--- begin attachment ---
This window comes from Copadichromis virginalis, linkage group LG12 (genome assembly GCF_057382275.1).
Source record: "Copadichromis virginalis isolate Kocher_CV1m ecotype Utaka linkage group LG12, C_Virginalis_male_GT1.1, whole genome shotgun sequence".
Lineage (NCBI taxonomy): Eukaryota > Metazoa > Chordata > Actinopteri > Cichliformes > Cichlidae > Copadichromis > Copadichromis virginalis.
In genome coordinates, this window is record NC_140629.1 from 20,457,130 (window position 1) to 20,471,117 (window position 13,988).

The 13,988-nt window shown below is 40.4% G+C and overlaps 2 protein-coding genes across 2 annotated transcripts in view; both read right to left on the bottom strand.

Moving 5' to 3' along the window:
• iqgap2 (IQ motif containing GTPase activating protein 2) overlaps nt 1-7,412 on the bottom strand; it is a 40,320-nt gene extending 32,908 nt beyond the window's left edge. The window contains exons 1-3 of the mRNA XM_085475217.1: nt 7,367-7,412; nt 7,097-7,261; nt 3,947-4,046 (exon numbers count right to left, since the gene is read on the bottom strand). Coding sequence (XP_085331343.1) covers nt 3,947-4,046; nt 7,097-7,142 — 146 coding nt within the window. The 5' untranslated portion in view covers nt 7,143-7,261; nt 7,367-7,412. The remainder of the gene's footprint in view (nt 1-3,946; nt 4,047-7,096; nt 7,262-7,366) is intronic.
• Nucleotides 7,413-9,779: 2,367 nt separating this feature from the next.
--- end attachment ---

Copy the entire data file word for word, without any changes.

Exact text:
This window comes from Copadichromis virginalis, linkage group LG12 (genome assembly GCF_057382275.1).
Source record: "Copadichromis virginalis isolate Kocher_CV1m ecotype Utaka linkage group LG12, C_Virginalis_male_GT1.1, whole genome shotgun sequence".
Lineage (NCBI taxonomy): Eukaryota > Metazoa > Chordata > Actinopteri > Cichliformes > Cichlidae > Copadichromis > Copadichromis virginalis.
In genome coordinates, this window is record NC_140629.1 from 20,457,130 (window position 1) to 20,471,117 (window position 13,988).

The 13,988-nt window shown below is 40.4% G+C and overlaps 2 protein-coding genes across 2 annotated transcripts in view; both read right to left on the bottom strand.

Moving 5' to 3' along the window:
• iqgap2 (IQ motif containing GTPase activating protein 2) overlaps nt 1-7,412 on the bottom strand; it is a 40,320-nt gene extending 32,908 nt beyond the window's left edge. The window contains exons 1-3 of the mRNA XM_085475217.1: nt 7,367-7,412; nt 7,097-7,261; nt 3,947-4,046 (exon numbers count right to left, since the gene is read on the bottom strand). Coding sequence (XP_085331343.1) covers nt 3,947-4,046; nt 7,097-7,142 — 146 coding nt within the window. The 5' untranslated portion in view covers nt 7,143-7,261; nt 7,367-7,412. The remainder of the gene's footprint in view (nt 1-3,946; nt 4,047-7,096; nt 7,262-7,366) is intronic.
• Nucleotides 7,413-9,779: 2,367 nt separating this feature from the next.